November 2023 Market Brief – End of Life Planning Using Advance Directives
November 2023 Market Brief
End of Life Planning Using Advance Directives
“It’s not contagious, you know. Death is as natural as life. It’s part of the deal we made.” Mitch Albom
Thinking about a loved one passing can be uncomfortable and emotional. And yet, at some point during our lives, all must confront it as the only sure things in life are death and taxes. One of the most compassionate actions we can do for our loved ones is to plan ahead for our last days and to talk to our family about our wishes. Estate planning typically involves numerous documents, which all have different functions, so it is important to understand what each document covers and when it may need to be used.
Medical Power of Attorney (“MPOA”): The general purpose of a MPOA is to appoint an agent to make health care decisions for the individual in accordance with the individual’s wishes if the individual is unable to do so because of mental or physical incapacity.
Advance Directive to Physicians aka Living Will: With an Advance Directive to Physicians, an individual directs medical professionals to withhold life sustaining treatment if the individual is terminally ill or has an irreversible condition.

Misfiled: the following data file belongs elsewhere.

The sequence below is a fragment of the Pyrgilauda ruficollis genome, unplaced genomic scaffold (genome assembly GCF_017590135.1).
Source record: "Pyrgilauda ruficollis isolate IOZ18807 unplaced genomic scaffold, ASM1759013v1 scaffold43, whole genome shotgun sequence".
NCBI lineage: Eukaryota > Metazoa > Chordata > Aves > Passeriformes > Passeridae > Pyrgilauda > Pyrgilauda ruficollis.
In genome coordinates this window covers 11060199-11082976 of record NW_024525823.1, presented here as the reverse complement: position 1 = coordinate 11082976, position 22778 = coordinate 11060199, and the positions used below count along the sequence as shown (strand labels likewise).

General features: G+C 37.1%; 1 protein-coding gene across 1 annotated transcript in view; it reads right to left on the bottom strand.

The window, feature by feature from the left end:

Out-of-Hospital Do Not Resuscitate Order (“OOH-DNR”): This form directs medical professionals in an out-of-hospital setting to withhold resuscitation attempts or other life-sustaining procedures. It is generally only used when an individual is very ill and death is imminent.
Appointment for the Disposition of Remains: This form appoints an individual to control burial, funeral, and memorial arrangements. As difficult as these decisions are, focusing on these arrangements before death can eliminate stress and strife on loved ones during a time when they may be grieving.
Power of Attorney (“POA”): Although this form doesn’t involve health decisions, an individual (the principal) can appoint agent(s) to take certain actions regarding the individual’s property, including the power to make gifts and engage in financial planning. There are generally two types of POAs: general and limited. General POAs grant an agent very broad powers to act on the individual’s behalf. Limited POAs limit the agent’s powers to those specifically granted in the document. Be aware that a General POA terminates when the individual becomes incapacitated, so they are not ideal for end of life planning. A Durable POA, on the other hand, takes effect upon or continues to be valid if the individual becomes mentally or physically incapacitated.
I encourage clients to consult estate planning attorneys for comprehensive estate plans. However, if you don’t already have Advance Directives in place, you may want to see if your state offers statutory forms online. Texas, for example, has many statutory forms online on the Texas Health and Human Services website under “Advance Directives” – https://www.hhs.texas.gov/formas/advance-directives.